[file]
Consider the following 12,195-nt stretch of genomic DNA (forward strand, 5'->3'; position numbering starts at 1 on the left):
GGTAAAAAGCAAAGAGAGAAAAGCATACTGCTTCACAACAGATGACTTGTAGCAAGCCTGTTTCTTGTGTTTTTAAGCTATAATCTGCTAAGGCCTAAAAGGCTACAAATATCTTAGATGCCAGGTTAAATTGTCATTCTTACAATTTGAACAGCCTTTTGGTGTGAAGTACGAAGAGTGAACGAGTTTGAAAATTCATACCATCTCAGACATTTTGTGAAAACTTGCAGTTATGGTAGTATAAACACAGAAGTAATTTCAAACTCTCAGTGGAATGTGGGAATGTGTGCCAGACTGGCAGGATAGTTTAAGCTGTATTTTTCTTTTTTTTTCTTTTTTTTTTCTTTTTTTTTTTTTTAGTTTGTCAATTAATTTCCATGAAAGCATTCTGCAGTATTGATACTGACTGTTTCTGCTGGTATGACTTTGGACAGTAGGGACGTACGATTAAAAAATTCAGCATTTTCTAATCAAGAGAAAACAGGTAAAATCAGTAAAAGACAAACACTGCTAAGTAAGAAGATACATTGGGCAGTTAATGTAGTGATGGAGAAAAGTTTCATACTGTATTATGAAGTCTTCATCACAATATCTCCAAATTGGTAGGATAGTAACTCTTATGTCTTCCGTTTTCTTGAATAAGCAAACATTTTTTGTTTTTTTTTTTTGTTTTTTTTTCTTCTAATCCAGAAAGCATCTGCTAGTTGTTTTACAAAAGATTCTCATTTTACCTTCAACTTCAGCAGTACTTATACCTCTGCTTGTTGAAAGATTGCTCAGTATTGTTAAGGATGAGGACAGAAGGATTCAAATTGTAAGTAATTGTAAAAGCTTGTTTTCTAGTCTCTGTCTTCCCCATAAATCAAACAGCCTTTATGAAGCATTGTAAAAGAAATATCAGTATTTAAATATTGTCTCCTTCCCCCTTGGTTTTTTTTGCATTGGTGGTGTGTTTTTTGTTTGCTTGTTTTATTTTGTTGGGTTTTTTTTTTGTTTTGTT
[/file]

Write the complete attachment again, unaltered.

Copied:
Consider the following 12,195-nt stretch of genomic DNA (forward strand, 5'->3'; position numbering starts at 1 on the left):
GGTAAAAAGCAAAGAGAGAAAAGCATACTGCTTCACAACAGATGACTTGTAGCAAGCCTGTTTCTTGTGTTTTTAAGCTATAATCTGCTAAGGCCTAAAAGGCTACAAATATCTTAGATGCCAGGTTAAATTGTCATTCTTACAATTTGAACAGCCTTTTGGTGTGAAGTACGAAGAGTGAACGAGTTTGAAAATTCATACCATCTCAGACATTTTGTGAAAACTTGCAGTTATGGTAGTATAAACACAGAAGTAATTTCAAACTCTCAGTGGAATGTGGGAATGTGTGCCAGACTGGCAGGATAGTTTAAGCTGTATTTTTCTTTTTTTTTCTTTTTTTTTTCTTTTTTTTTTTTTTAGTTTGTCAATTAATTTCCATGAAAGCATTCTGCAGTATTGATACTGACTGTTTCTGCTGGTATGACTTTGGACAGTAGGGACGTACGATTAAAAAATTCAGCATTTTCTAATCAAGAGAAAACAGGTAAAATCAGTAAAAGACAAACACTGCTAAGTAAGAAGATACATTGGGCAGTTAATGTAGTGATGGAGAAAAGTTTCATACTGTATTATGAAGTCTTCATCACAATATCTCCAAATTGGTAGGATAGTAACTCTTATGTCTTCCGTTTTCTTGAATAAGCAAACATTTTTTGTTTTTTTTTTTTGTTTTTTTTTCTTCTAATCCAGAAAGCATCTGCTAGTTGTTTTACAAAAGATTCTCATTTTACCTTCAACTTCAGCAGTACTTATACCTCTGCTTGTTGAAAGATTGCTCAGTATTGTTAAGGATGAGGACAGAAGGATTCAAATTGTAAGTAATTGTAAAAGCTTGTTTTCTAGTCTCTGTCTTCCCCATAAATCAAACAGCCTTTATGAAGCATTGTAAAAGAAATATCAGTATTTAAATATTGTCTCCTTCCCCCTTGGTTTTTTTTGCATTGGTGGTGTGTTTTTTGTTTGCTTGTTTTATTTTGTTGGGTTTTTTTTTTGTTTTGTT